This comes after Venezuelan President Maduro said he would request China, Russia, Cuba and Iran, as well as the UN, to probe a recent attack on the country's power grids that left the country's vast territories without electricity for several days.
The Chinese Foreign Ministry has voiced Beijing's readiness to help Venezuela restore its energy supply system.
At the same time, according to a statement made by Venezuelan Minister of Communication and Information Jorge Rodriguez on Tuesday, operation of the country's power grids has almost fully resumed throughout the country, which had experienced a blackout for five days.
While Caracas blames the US and the Western-backed opposition for the "sabotage" of the electricity system, President Nicolas Maduro has also announced he would ask the United Nations, Russia China, Cuba and Iran to probe the reasons behind the cyberattack on the energy supply system.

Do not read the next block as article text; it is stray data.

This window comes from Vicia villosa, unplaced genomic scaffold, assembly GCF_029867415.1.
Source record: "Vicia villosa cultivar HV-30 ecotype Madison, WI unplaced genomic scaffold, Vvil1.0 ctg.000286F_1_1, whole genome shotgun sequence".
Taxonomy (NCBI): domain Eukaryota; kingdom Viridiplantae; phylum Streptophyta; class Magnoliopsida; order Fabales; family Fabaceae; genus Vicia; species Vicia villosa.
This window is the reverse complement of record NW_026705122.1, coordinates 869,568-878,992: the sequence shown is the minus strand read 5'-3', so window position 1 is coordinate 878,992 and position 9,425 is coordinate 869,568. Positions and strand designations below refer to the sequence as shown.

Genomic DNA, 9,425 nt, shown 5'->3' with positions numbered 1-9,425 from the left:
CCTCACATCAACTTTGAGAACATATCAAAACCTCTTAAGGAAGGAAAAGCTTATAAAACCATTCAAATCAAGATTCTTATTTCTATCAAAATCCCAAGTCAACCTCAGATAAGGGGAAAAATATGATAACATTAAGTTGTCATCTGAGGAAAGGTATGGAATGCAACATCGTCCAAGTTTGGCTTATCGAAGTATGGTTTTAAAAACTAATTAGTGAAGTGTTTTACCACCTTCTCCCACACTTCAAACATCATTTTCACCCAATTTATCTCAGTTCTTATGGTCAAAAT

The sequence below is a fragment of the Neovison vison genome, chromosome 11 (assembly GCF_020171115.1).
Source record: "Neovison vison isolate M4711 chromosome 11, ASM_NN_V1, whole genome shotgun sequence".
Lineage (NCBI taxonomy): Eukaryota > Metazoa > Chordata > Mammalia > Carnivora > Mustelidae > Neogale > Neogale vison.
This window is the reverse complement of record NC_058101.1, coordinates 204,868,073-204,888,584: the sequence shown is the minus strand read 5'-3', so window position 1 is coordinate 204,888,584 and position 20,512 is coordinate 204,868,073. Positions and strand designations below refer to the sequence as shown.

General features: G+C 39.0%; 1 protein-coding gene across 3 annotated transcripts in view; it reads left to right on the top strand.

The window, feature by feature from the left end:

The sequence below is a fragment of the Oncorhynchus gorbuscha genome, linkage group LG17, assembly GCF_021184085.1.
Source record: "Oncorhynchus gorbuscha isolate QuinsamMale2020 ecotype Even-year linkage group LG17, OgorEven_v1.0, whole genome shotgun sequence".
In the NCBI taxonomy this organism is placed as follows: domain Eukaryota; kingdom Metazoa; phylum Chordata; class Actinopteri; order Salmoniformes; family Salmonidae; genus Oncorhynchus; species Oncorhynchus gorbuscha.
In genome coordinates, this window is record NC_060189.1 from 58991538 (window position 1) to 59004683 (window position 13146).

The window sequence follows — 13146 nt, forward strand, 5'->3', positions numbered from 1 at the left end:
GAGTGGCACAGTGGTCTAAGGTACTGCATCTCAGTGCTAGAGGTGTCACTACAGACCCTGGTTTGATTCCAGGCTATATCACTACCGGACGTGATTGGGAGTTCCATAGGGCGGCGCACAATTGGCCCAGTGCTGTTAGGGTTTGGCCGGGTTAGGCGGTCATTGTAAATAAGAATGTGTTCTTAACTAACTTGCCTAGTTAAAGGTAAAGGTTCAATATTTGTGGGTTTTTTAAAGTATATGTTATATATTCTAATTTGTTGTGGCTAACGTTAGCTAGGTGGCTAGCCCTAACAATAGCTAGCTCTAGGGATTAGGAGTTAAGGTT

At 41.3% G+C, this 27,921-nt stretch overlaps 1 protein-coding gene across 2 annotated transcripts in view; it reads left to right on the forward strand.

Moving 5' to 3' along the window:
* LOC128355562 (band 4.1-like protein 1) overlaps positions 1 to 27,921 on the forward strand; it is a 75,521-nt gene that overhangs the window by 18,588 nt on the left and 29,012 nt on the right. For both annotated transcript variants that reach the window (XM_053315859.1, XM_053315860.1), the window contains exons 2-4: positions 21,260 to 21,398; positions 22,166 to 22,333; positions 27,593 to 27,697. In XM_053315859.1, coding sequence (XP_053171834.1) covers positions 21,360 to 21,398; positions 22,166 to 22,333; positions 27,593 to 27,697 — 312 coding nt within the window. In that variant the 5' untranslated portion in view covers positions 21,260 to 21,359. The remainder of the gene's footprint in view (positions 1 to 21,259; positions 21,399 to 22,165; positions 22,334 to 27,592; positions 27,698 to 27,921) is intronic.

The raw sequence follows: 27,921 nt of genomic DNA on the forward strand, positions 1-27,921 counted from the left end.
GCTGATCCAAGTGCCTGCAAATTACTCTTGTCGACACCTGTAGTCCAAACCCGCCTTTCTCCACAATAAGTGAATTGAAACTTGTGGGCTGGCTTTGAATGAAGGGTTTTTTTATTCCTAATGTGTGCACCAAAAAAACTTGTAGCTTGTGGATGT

According to Maduro, after a five-day nationwide blackout the Venezuelan authorities have managed to eliminate the consequences of the attack that "was carried out from the US territory".
The blackout hit Venezuela on 7 March, as national electricity supplier Corpoelec reported of "sabotage" at a major hydroelectric power plant called Guri. Media subsequently reported about power outages in 21 of 23 Venezuelan states. Maduro has blamed the United States for waging an energy war against Venezuela, while Washington has denied having a role in the crisis.